Glenn C. Loury, Professor of Social Sciences, Brown University: Background/Concerns
Bruce Western, Department of Sociology, Harvard University: Background/Concerns
Michael Jacobson, Director, Vera Institute of Justice: Background/Concerns
Pat Nolan, Vice President, Prison Fellowship: Background/Concerns
Questions and Answers
Webb: Concerning disparities among minorities in drug cases, the point of arrest identifies the criminal, rather than the crime actually taking place. How does that skew the situation?
Loury: In my testimony, there is a chart of New York City. It shows the concentration of incarceration rates among neighborhoods. The areas that are in red have the highest rate. You can see that the neighborhoods where blacks live have the highest concentration. In 1985, those were small areas in red but you can see that in 1996 the concentration in those same areas has grown. Strong families are important, but family participation and causation and not correlated. Common factors of distress among these families are underlying issues.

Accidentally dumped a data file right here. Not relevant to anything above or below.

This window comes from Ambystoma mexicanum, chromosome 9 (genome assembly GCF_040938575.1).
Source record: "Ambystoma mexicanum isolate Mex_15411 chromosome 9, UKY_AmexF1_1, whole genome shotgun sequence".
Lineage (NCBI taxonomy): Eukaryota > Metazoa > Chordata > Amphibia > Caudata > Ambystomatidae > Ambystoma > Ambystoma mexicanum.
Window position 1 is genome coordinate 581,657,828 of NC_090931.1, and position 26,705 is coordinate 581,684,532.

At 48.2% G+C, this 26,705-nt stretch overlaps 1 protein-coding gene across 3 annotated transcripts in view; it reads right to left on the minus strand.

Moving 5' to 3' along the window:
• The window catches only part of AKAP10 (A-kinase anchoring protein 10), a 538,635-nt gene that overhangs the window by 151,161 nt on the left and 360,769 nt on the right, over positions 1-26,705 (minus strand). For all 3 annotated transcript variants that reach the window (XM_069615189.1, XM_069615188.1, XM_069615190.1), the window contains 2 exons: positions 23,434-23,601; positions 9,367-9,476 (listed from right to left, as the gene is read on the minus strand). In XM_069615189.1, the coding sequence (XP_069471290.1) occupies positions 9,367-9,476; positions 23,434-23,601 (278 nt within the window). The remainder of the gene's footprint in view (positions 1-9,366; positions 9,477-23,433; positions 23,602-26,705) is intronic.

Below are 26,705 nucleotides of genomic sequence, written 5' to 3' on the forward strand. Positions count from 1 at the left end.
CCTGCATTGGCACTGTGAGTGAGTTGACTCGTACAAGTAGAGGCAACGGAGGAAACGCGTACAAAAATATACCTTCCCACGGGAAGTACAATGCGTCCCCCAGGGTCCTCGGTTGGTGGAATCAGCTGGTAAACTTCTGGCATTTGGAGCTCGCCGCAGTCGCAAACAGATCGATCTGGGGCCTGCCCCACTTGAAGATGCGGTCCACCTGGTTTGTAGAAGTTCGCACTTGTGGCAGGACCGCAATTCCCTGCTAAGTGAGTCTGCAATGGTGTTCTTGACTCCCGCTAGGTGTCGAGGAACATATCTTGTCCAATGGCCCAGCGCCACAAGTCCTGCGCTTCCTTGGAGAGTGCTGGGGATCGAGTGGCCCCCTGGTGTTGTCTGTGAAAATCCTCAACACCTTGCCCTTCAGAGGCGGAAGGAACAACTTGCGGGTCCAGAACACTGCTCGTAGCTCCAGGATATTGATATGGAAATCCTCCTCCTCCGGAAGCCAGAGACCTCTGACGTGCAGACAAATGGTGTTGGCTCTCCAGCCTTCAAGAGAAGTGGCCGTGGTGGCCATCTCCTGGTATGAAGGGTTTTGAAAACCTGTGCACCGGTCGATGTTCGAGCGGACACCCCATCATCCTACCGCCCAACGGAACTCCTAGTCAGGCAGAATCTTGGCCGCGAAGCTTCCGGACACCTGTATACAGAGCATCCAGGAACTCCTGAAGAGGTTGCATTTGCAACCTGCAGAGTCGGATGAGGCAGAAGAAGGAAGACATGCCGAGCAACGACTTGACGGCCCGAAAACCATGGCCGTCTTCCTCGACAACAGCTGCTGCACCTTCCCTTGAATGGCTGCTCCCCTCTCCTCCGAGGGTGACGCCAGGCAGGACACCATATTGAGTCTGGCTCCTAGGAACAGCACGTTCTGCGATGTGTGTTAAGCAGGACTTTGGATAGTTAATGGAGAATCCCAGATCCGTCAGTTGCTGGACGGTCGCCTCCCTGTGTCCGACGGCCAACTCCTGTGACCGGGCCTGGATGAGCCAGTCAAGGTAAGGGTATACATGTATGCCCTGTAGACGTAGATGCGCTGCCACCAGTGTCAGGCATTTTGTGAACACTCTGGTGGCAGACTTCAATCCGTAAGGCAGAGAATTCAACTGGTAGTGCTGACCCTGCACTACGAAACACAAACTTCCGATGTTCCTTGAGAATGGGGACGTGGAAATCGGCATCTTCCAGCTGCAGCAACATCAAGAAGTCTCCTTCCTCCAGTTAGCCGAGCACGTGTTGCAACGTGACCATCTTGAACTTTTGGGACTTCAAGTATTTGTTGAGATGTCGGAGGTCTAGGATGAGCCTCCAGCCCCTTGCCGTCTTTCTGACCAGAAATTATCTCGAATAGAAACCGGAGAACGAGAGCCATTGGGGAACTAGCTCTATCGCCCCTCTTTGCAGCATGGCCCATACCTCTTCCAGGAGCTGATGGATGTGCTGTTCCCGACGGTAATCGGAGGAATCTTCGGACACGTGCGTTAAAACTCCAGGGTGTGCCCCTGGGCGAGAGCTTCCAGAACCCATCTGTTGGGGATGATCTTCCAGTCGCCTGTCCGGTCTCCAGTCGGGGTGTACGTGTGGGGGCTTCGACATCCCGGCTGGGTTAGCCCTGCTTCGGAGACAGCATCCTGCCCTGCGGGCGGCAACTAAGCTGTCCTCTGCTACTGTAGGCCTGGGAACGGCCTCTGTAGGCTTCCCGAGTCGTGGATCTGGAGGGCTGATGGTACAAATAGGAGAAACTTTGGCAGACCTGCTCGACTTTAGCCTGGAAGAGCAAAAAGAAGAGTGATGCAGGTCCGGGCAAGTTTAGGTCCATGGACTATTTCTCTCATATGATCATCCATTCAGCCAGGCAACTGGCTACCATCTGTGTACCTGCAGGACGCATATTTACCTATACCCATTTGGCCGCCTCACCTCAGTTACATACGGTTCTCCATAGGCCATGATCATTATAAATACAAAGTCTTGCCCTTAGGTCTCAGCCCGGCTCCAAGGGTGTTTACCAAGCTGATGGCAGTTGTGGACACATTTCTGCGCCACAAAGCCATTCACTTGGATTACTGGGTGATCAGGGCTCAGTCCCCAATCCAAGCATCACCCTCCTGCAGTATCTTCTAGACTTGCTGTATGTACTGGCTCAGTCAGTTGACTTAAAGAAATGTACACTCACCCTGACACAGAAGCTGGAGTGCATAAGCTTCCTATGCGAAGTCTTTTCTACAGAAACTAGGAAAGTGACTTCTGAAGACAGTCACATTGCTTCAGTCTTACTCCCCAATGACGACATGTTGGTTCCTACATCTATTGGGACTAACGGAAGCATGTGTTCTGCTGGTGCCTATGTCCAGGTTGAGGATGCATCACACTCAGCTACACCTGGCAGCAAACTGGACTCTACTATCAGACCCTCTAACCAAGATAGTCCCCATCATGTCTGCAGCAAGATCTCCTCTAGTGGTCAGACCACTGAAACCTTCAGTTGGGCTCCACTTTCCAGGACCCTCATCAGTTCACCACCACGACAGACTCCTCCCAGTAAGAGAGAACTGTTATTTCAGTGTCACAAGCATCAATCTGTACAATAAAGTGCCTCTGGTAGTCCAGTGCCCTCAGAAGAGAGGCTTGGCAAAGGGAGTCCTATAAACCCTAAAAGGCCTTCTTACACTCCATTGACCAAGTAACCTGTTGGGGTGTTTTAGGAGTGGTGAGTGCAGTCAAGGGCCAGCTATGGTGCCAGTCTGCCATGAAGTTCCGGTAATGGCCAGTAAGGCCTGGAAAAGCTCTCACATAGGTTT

Western: Those incarcerated are not any less likely to have children. Children parallel their parents. There is an increase of divorce and separation among those incarcerated. There is usually a corrosive family structure. In addition, decisions about policing create even more disparities among the already disadvantaged.
Albert: Look at every point in the process of charging someone with a crime. What type of offense was it? How do you charge them? The decision making point in minority areas is often to the extreme.